The Christmas period for me has been a haze of alcohol fuelled parties, and I've come a long way north since I last wrote. I'll do my best to summarise.
From Cusco (or Cuzco, depending on whom you ask), every man and his dog is selling a tour to the nearby Inca city of Machu Picchu. Luckily for me however, the local council or perhaps the government runs a small unbiased tourist information centre just off of Plaza de la Armas where knowledgeable and friendly people will happily give you all of your options.
I decided to do it myself. Most tours start at $130 for a two day, one night tour, which allows you a few hours to stroll around the site before having to head back towards Cusco. And that was after bartering; I saw several for over the $200 mark, and if you wanted to take the train instead of the bus, the price rose over $500. It was simple enough to pick up one way ticket to Hidro Electrico, the final of the stopping off points along the road to Aguas Calliente. There isn't actually a road into the village; only a train line that runs up the main street with a bellow every morning at 7am (good luck sleeping through that). So, the buses trundle through the countryside until they meander along the sides of the cliffs that hug the valley edge, and drop you off at the hydroelectric plant. From here, it’s walking time.
A one way ticket cost me 40 solas, or about £10. As an added bonus, the rest of the people in the bus were in a fully paid for tour, so the bus driver gave me a free lunch too without realising. After lunch, I took a wander through the tiny village that we had stopped in (I believe it was called Santa Teresa), and was enjoying the sunshine when a loud bang, coupled with a screeching of brakes erupted over my left shoulder. I whirled to see a girl, no older than 6, flying across the road and a pale taxi driver throwing open his door as the parents started screaming and running from their perch in front of their shop. I hoisted my bag onto my bag and started towards her, calling for them to not move the girl, but before I had made it three steps the father had bundled her into his arms, opened the door to the taxi and yelled at him to drive. I assume to hospital. I hope she’s ok.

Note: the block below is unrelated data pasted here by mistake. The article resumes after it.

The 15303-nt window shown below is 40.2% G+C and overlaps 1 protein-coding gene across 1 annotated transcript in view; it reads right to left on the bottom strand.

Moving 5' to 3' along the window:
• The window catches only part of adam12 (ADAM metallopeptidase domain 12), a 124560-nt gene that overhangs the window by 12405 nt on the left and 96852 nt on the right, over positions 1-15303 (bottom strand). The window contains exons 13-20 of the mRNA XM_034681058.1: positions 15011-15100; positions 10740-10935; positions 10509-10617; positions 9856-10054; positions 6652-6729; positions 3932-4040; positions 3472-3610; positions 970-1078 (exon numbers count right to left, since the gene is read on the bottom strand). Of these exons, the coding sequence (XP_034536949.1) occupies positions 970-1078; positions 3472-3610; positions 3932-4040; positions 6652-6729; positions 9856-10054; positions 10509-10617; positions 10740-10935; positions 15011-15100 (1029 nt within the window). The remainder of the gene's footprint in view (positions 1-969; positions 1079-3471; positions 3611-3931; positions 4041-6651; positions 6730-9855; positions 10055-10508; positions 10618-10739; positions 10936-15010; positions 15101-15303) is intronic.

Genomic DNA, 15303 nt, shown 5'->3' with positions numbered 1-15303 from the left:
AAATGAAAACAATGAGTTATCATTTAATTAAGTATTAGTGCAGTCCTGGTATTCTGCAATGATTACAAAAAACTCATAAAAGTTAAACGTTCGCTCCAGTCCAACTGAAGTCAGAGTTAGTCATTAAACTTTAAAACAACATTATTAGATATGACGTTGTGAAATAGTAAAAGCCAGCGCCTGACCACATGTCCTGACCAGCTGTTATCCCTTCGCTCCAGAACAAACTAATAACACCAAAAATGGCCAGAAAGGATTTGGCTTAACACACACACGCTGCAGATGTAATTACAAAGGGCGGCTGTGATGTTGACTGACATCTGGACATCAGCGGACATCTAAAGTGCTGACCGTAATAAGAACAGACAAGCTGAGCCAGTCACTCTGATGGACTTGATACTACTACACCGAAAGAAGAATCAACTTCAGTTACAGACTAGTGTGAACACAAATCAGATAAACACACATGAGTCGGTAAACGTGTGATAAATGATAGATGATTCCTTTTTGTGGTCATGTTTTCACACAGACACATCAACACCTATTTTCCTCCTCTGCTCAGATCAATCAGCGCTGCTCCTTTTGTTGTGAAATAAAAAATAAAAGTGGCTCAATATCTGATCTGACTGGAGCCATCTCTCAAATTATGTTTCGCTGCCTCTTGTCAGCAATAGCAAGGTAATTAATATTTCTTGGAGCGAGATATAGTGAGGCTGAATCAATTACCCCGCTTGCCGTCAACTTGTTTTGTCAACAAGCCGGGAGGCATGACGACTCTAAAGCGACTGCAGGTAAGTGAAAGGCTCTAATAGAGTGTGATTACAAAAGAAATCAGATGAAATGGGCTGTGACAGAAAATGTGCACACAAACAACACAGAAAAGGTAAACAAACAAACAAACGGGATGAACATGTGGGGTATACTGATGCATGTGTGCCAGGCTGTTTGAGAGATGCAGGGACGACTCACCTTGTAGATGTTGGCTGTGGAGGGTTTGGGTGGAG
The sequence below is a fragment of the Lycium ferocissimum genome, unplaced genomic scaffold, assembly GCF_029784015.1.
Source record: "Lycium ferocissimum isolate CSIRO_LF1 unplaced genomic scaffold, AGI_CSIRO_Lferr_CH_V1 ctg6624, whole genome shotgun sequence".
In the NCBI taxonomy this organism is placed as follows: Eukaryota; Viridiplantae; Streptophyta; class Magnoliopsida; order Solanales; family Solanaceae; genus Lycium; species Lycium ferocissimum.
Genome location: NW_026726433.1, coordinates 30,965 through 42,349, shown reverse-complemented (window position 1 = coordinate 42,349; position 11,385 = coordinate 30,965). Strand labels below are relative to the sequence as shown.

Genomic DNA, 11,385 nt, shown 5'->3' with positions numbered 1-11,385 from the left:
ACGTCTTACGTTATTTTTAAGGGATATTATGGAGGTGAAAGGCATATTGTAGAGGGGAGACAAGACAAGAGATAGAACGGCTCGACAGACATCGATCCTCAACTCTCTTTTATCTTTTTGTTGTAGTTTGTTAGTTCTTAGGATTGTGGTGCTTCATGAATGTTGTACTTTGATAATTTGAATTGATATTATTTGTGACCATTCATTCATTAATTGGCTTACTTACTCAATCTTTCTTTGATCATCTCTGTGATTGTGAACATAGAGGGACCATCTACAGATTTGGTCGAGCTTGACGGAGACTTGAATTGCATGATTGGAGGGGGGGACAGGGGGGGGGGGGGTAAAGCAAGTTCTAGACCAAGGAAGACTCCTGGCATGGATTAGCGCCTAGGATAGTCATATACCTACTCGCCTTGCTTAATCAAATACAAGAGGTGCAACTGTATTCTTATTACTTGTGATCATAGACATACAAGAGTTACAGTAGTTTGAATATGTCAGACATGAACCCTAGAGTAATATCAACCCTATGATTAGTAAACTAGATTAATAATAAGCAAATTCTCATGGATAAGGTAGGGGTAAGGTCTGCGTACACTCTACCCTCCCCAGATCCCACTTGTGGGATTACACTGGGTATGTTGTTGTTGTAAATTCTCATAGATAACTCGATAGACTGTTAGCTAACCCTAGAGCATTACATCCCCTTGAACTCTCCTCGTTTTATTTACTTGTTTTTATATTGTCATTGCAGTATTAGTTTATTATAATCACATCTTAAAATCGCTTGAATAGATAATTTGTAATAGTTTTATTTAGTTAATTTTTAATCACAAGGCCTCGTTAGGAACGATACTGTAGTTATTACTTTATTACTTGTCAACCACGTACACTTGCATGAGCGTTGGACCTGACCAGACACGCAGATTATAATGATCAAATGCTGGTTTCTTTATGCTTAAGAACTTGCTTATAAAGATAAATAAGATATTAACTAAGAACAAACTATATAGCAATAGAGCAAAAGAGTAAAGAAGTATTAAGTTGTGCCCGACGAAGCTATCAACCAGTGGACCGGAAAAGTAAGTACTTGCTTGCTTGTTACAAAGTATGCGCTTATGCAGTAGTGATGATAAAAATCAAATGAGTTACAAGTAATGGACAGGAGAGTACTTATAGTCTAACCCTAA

Since arriving in Aguas Calliente (the name means hot water, and is the Spanish name for the town, taken for the hot springs nearby, the Inca name is Machupicchu - all one word - or Machu Picchu Pueblo. Good luck trying to book a hotel) I've been reading about how much damage the spread of the town, and the influx of tourists, is doing to Machu Picchu. I sincerely hope that more curbs are placed on it soon, as it’s a gorgeous location, and of course an almost incomparable historical wonder, and to see it vanish is a disservice to the generations to come.
Well, Machu Picchu, words can do it no justice. I just highly recommend a (soon) visit, and I'll leave these here:
And from here, it was almost Christmas, so after a brief detour back through Cuzco, and a massage to ease my aching limbs (the masseuse was nothing short of horrified with the state of my shoulders, and asked if I was a builder by trade) it was onwards to Lima for parties, sushi and exploring the city. Honestly though, while it was pleasant enough, there wasn't a huge amount to report on.
All the buses were full, so it was onto the most ancient plane I've ever been on, with physical plastic push buttons for the lights above the seats, to fly upwards to Piura, and then a pleasant enough journey to Mancora for Christmas on the beach.
And since then, I've crossed the border into Ecuador, had a mild panic attack over the state of my finances, cancelled my plans to enter central America, and am now chilling out in Quito over New Years. Soon onwards into Colombia!
Pictures are going up onto Facebook if you have it.
Post a Comment